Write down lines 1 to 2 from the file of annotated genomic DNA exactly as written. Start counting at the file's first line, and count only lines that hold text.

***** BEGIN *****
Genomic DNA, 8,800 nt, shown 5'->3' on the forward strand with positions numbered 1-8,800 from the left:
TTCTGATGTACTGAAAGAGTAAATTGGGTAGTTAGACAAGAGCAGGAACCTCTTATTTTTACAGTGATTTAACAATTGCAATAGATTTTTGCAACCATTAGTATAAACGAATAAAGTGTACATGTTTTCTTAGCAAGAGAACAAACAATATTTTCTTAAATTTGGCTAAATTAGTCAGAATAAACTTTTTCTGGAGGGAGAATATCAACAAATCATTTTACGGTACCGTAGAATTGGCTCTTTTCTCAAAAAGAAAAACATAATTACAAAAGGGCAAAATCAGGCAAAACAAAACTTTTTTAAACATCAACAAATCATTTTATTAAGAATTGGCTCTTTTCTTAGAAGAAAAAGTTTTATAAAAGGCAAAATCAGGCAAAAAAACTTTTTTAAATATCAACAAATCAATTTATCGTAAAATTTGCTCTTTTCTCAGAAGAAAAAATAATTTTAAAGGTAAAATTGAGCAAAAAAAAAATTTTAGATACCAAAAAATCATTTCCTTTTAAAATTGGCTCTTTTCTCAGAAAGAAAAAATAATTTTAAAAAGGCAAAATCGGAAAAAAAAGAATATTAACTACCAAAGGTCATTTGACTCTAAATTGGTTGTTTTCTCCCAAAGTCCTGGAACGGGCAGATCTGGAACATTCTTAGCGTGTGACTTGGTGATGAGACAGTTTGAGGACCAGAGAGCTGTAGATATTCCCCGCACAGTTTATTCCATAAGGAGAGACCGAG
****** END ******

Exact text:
Genomic DNA, 8,800 nt, shown 5'->3' on the forward strand with positions numbered 1-8,800 from the left:
TTCTGATGTACTGAAAGAGTAAATTGGGTAGTTAGACAAGAGCAGGAACCTCTTATTTTTACAGTGATTTAACAATTGCAATAGATTTTTGCAACCATTAGTATAAACGAATAAAGTGTACATGTTTTCTTAGCAAGAGAACAAACAATATTTTCTTAAATTTGGCTAAATTAGTCAGAATAAACTTTTTCTGGAGGGAGAATATCAACAAATCATTTTACGGTACCGTAGAATTGGCTCTTTTCTCAAAAAGAAAAACATAATTACAAAAGGGCAAAATCAGGCAAAACAAAACTTTTTTAAACATCAACAAATCATTTTATTAAGAATTGGCTCTTTTCTTAGAAGAAAAAGTTTTATAAAAGGCAAAATCAGGCAAAAAAACTTTTTTAAATATCAACAAATCAATTTATCGTAAAATTTGCTCTTTTCTCAGAAGAAAAAATAATTTTAAAGGTAAAATTGAGCAAAAAAAAAATTTTAGATACCAAAAAATCATTTCCTTTTAAAATTGGCTCTTTTCTCAGAAAGAAAAAATAATTTTAAAAAGGCAAAATCGGAAAAAAAAGAATATTAACTACCAAAGGTCATTTGACTCTAAATTGGTTGTTTTCTCCCAAAGTCCTGGAACGGGCAGATCTGGAACATTCTTAGCGTGTGACTTGGTGATGAGACAGTTTGAGGACCAGAGAGCTGTAGATATTCCCCGCACAGTTTATTCCATAAGGAGAGACCGAG